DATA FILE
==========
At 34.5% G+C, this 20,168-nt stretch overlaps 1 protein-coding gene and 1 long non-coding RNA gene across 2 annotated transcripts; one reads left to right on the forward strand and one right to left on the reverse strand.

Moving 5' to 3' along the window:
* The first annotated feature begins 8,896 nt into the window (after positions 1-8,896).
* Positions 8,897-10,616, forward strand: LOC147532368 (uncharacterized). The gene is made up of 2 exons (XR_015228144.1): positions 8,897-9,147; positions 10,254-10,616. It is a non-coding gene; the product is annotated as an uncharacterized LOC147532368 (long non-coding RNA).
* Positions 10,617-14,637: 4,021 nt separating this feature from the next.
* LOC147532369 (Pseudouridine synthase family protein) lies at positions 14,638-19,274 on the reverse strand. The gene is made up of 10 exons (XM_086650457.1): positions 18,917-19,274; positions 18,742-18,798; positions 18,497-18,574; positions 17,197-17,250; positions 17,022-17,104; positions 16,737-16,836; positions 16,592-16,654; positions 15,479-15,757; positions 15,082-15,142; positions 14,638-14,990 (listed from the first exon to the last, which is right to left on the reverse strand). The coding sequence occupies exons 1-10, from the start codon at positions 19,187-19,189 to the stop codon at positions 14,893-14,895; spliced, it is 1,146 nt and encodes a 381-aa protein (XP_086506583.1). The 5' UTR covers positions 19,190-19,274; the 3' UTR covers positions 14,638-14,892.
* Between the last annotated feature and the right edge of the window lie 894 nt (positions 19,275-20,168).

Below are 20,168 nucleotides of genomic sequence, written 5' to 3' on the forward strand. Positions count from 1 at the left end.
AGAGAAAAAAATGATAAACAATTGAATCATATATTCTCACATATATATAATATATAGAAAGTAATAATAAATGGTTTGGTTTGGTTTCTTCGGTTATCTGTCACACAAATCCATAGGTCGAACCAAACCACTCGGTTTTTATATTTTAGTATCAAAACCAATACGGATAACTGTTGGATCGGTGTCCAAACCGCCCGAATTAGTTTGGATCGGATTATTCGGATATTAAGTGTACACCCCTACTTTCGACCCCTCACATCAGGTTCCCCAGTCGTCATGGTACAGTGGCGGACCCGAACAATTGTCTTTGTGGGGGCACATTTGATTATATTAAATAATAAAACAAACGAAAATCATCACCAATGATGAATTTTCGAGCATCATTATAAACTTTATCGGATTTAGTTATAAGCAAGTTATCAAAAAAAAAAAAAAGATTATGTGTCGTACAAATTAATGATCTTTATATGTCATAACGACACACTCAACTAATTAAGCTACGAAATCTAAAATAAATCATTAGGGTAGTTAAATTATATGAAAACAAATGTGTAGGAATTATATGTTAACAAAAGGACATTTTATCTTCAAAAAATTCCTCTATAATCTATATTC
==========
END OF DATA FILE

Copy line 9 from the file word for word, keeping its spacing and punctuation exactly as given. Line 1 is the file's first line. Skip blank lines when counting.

AGAGAAAAAAATGATAAACAATTGAATCATATATTCTCACATATATATAATATATAGAAAGTAATAATAAATGGTTTGGTTTGGTTTCTTCGGTTATCTGTCACACAAATCCATAGGTCGAACCAAACCACTCGGTTTTTATATTTTAGTATCAAAACCAATACGGATAACTGTTGGATCGGTGTCCAAACCGCCCGAATTAGTTTGGATCGGATTATTCGGATATTAAGTGTACACCCCTACTTTCGACCCCTCACATCAGGTTCCCCAGTCGTCATGGTACAGTGGCGGACCCGAACAATTGTCTTTGTGGGGGCACATTTGATTATATTAAATAATAAAACAAACGAAAATCATCACCAATGATGAATTTTCGAGCATCATTATAAACTTTATCGGATTTAGTTATAAGCAAGTTATCAAAAAAAAAAAAAAGATTATGTGTCGTACAAATTAATGATCTTTATATGTCATAACGACACACTCAACTAATTAAGCTACGAAATCTAAAATAAATCATTAGGGTAGTTAAATTATATGAAAACAAATGTGTAGGAATTATATGTTAACAAAAGGACATTTTATCTTCAAAAAATTCCTCTATAATCTATATTC